Reichsbürger Talk with Anne Will: "Melomaniac, crazy, dangerous"

3,000 investigators searched 130 apartments and business premises belonging to suspected Reich citizens.

Reichsbürger Talk with Anne Will: "Melomaniac, crazy, dangerous"

3,000 investigators searched 130 apartments and business premises belonging to suspected Reich citizens. The suspicion: They are said to have formed a terrorist organization. At "Anne Will" guests discuss how right-wing extremists are treated.

The first reports came in just after half past seven on Wednesday morning. The searches of so-called Reich citizens were already in full swing. In a concerted action, thousands of investigators searched more than 100 properties in eleven federal states, Austria and Italy. 25 people were arrested. The federal prosecutor's office is investigating them on suspicion of forming a terrorist organization. Its members are said to have made concrete plans to overthrow the government. They are said to have accepted the fact that people could be killed in the process. In the ARD talk show "Anne Will" on Sunday evening, the guests discussed how great the danger posed by right-wing extremist terrorists is and what can be done about it.

"The danger had to be taken very seriously, otherwise the Attorney General would not have executed 25 arrest warrants, ordered searches in 130 properties and cracked down very successfully with over 3,000 police officers, to whom I am very grateful that they were able to crack down so severely," explains Federal Minister of the Interior Nancy Faeser . You can still see her relief. The preliminary investigations had been carried out in the utmost secrecy. The North Rhine-Westphalian CDU interior minister, Herbert Reul, reported that he only found out about the planned searches the day before. According to Faeser, the danger of an overthrow was "very real, but we managed it well."

The journalist Florian Flade is part of the research network of NDR, WDR and Süddeutsche Zeitung. Since 2016 he has been involved with the Reich citizen scene in Germany. He reports that the terrorist group targeted by the investigating authorities is made up of people from different milieus. They would have had concrete plans, which they would have agreed on in internet chats and personal conversations. This also included the attack on the Bundestag. Nevertheless, the Attorney General is not investigating the planning of a coup d'etat, but the formation of a terrorist organization.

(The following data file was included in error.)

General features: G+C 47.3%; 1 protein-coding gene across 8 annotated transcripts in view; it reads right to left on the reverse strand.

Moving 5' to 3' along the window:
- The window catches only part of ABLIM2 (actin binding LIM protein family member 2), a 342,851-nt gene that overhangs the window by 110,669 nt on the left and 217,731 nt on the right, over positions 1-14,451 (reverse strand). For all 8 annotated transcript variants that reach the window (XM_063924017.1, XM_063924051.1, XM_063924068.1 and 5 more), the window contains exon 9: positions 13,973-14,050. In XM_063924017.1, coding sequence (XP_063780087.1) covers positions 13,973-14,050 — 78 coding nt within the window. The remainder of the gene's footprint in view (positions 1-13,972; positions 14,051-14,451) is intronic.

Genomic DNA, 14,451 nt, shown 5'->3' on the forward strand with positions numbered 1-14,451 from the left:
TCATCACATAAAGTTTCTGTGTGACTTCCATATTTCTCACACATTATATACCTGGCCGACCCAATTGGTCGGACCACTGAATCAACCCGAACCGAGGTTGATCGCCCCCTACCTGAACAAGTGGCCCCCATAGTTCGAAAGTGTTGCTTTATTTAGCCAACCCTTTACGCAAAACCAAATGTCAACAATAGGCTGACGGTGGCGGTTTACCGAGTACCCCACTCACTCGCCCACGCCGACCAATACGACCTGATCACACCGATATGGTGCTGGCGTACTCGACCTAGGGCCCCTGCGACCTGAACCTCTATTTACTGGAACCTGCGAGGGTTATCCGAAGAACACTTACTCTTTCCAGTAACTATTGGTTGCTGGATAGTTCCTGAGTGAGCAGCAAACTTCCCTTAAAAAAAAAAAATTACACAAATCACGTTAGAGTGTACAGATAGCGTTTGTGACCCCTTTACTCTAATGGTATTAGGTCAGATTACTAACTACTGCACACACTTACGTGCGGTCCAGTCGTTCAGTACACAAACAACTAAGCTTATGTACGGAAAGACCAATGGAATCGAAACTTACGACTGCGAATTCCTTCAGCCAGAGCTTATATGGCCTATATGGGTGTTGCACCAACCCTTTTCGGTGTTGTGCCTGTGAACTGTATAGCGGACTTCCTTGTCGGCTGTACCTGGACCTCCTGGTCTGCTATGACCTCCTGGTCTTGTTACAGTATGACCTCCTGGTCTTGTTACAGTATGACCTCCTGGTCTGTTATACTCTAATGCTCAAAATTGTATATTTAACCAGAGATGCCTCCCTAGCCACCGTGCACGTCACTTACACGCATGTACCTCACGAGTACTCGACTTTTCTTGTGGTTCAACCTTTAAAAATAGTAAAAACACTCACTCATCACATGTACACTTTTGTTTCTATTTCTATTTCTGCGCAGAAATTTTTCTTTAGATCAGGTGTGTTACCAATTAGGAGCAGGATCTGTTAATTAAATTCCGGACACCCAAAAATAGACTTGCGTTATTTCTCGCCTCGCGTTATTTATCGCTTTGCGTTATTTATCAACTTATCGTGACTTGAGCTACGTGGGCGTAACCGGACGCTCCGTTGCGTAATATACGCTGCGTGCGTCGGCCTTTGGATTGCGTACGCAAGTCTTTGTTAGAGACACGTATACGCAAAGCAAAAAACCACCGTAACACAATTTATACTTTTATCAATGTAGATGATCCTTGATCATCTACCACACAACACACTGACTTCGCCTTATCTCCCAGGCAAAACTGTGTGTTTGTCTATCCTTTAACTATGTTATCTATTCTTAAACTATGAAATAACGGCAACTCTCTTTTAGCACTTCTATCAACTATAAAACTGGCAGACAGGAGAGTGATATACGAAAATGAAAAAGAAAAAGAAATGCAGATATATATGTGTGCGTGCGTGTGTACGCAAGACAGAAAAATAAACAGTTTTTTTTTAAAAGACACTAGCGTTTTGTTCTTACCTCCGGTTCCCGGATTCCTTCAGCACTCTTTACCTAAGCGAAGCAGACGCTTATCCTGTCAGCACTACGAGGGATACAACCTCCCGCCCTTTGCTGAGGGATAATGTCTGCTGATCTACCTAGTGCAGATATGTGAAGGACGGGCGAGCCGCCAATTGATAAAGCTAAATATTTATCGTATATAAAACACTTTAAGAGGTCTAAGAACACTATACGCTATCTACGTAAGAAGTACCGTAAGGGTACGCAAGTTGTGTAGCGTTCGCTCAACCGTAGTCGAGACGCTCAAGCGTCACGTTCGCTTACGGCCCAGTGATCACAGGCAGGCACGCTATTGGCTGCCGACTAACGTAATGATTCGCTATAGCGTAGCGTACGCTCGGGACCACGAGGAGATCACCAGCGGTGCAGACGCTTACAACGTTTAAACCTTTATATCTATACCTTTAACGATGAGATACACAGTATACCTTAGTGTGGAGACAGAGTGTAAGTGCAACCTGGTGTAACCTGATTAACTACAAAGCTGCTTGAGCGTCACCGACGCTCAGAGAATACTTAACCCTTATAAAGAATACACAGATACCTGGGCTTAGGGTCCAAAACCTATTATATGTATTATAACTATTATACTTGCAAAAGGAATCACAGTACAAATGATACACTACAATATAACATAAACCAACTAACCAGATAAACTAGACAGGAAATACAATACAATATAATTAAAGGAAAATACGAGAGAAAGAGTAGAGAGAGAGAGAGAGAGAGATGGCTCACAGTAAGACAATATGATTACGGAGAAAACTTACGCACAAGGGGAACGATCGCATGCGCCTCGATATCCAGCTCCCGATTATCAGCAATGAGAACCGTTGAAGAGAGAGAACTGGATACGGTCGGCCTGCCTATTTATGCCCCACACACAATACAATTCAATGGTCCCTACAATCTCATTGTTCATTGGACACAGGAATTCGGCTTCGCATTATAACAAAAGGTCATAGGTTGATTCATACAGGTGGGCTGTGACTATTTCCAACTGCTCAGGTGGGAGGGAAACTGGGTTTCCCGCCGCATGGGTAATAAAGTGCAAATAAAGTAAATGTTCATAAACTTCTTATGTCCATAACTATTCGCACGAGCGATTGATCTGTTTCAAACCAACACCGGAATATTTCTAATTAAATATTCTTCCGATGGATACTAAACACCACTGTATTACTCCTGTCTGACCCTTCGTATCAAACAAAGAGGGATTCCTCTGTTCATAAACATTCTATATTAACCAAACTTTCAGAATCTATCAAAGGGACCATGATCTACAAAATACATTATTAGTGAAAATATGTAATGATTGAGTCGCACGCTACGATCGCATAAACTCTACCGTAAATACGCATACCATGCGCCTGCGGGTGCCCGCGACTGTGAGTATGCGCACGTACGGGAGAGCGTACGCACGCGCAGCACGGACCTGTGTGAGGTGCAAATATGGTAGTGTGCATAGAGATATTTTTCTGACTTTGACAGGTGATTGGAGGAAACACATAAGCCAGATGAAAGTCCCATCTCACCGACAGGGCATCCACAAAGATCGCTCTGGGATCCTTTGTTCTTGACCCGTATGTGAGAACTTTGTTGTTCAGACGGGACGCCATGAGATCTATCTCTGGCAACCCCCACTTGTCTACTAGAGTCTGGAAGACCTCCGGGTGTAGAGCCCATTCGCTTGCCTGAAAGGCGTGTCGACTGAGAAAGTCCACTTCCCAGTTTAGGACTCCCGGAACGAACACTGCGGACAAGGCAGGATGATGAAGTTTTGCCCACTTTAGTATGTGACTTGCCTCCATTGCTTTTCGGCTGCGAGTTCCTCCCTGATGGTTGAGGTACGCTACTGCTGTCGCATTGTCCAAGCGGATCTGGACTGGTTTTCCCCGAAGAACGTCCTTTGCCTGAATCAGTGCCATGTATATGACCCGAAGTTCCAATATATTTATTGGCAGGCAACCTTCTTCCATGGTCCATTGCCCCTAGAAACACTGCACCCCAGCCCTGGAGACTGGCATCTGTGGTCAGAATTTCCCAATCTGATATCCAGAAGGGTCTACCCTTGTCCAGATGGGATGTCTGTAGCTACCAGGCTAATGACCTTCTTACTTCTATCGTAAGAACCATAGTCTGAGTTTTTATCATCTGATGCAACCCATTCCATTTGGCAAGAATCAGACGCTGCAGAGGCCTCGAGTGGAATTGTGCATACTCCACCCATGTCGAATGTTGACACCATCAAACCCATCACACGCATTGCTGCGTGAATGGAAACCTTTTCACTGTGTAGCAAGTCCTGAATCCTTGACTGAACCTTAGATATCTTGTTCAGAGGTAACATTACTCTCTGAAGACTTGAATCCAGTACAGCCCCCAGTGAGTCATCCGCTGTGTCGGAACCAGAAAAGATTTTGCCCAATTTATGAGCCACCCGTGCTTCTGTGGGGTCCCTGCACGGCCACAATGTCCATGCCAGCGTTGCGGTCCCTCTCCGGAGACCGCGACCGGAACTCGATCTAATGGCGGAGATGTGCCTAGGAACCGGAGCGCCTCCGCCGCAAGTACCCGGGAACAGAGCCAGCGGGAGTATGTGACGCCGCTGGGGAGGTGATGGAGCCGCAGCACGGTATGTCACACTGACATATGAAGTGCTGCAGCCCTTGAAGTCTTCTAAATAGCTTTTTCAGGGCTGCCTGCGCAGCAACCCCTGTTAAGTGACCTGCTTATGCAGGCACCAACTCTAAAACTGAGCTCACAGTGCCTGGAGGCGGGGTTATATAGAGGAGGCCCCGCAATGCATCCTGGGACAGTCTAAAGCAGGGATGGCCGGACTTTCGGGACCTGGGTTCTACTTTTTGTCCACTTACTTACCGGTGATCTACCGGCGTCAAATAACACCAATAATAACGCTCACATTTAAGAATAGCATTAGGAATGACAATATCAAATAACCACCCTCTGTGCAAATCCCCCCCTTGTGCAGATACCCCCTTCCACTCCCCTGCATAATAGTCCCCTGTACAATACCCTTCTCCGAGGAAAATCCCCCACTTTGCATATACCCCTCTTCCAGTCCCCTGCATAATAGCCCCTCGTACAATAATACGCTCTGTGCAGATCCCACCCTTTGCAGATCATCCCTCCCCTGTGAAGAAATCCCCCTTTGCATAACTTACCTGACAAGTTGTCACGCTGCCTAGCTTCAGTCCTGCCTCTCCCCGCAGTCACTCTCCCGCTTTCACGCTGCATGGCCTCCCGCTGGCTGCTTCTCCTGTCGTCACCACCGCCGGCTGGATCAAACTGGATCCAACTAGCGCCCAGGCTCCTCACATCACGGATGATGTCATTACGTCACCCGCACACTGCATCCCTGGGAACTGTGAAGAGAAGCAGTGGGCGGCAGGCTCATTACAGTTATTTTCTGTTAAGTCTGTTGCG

Flade knows that investigations can go in any direction. This also means that these suspects could also be exonerated. In any case, it is clear that the members of the group have one thing in common: anti-democracy. "There are anti-Semites among them, there are a lot of conspiracy ideological milieus, but also supporters of QAnon who believe in pedo-criminal elites that govern countries. It all comes together." Reul categorizes the group's ideology as "salad bar extremism," and Flade explains, "You pick whatever extremism suits you from a variety of extremisms to explain the world to yourself."

The former FDP Interior Minister Gerhart Baum does not believe that such a group could shake the state structure with an attack. "But I believe that they are destroying our democracy, and they are not alone." Right-wing extremism is the greatest danger for Germany, emphasizes Baum. "These people are starting to reach out to the people and that worries me." Linken co-boss Janine Wissler agrees: "It is urgently necessary that the citizens of the Reich are not simply dismissed as harmless cranks. Even if their ideas sound totally megalomaniac and crazy, that does not mean that they are not dangerous."

How to proceed now? What can be done against right-wing extremists? For Interior Minister Faeser it is important that such people are quickly removed from the civil service. "For me, the greatest threat to our free and democratic basic order comes from the right," she says. But she is also aware that this is a minority. Even though former soldiers and police officers were part of the alleged terrorist group, she says: "The vast majority of soldiers and police officers act on the basis of the Basic Law and want to protect the state." But for the minority of extremists, she wants to change the disciplinary law. It's not about reversing the burden of proof, as she explained to "Maischberger" a few days ago. Rather, she wants to remove extremists from the public service by "administrative act" instead of by an administrative court action, as has been the case up to now. "We have to get faster. It's important that the state is able to act."

Linke boss Janine Wissler speaks of a "structural problem" especially with the police. The police in Hesse have tracked down right-wing chat groups in their own ranks. There you had to dissolve an entire SEK. Wissler wonders why superiors didn't notice anything. "There is a problem of looking the other way," she criticizes. Independent bodies are needed to which officials can turn to report abuses.

For the NRW interior minister, this criticism is "gross nonsense." It's one thing to "make a mood by chatting, the other thing to take care of it". He tried that and wanted to suspend a commissioner who had made radical right-wing statements in a chat group. The competent court rejected this because chat groups are private rooms. That has to be changed, Reul demands. In addition, instruments are needed to quickly remove right-wing extremists, especially from the police. And finally, politicians have to start taking people's concerns really seriously.

Sounds good, but for journalist Flade it is clear: "We have to get used to the fact that in the next few years we will have more and more people who want to change something with violence and who have wild ideas. And we often have to deal with because we don't have an answer to many questions."

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